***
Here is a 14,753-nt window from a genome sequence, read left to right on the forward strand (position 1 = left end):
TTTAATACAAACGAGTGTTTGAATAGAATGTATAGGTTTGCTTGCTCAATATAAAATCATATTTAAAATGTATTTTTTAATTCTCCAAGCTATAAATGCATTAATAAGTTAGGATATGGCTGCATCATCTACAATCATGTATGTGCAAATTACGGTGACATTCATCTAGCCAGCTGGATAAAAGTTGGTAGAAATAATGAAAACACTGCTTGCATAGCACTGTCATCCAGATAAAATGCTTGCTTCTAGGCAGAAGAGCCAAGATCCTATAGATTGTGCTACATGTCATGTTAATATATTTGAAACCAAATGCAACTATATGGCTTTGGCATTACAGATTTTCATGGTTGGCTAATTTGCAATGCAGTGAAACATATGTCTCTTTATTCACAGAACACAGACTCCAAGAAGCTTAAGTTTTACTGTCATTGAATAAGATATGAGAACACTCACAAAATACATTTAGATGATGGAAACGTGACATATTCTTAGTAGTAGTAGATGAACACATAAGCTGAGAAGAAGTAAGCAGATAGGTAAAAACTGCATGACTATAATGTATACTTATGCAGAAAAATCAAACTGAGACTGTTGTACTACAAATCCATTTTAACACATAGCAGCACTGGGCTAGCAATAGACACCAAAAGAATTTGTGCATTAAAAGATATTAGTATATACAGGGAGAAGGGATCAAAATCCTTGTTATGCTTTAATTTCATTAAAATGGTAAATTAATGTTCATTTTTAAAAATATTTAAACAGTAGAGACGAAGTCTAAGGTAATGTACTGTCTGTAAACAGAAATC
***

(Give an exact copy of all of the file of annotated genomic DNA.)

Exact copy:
Here is a 14,753-nt window from a genome sequence, read left to right on the forward strand (position 1 = left end):
TTTAATACAAACGAGTGTTTGAATAGAATGTATAGGTTTGCTTGCTCAATATAAAATCATATTTAAAATGTATTTTTTAATTCTCCAAGCTATAAATGCATTAATAAGTTAGGATATGGCTGCATCATCTACAATCATGTATGTGCAAATTACGGTGACATTCATCTAGCCAGCTGGATAAAAGTTGGTAGAAATAATGAAAACACTGCTTGCATAGCACTGTCATCCAGATAAAATGCTTGCTTCTAGGCAGAAGAGCCAAGATCCTATAGATTGTGCTACATGTCATGTTAATATATTTGAAACCAAATGCAACTATATGGCTTTGGCATTACAGATTTTCATGGTTGGCTAATTTGCAATGCAGTGAAACATATGTCTCTTTATTCACAGAACACAGACTCCAAGAAGCTTAAGTTTTACTGTCATTGAATAAGATATGAGAACACTCACAAAATACATTTAGATGATGGAAACGTGACATATTCTTAGTAGTAGTAGATGAACACATAAGCTGAGAAGAAGTAAGCAGATAGGTAAAAACTGCATGACTATAATGTATACTTATGCAGAAAAATCAAACTGAGACTGTTGTACTACAAATCCATTTTAACACATAGCAGCACTGGGCTAGCAATAGACACCAAAAGAATTTGTGCATTAAAAGATATTAGTATATACAGGGAGAAGGGATCAAAATCCTTGTTATGCTTTAATTTCATTAAAATGGTAAATTAATGTTCATTTTTAAAAATATTTAAACAGTAGAGACGAAGTCTAAGGTAATGTACTGTCTGTAAACAGAAATC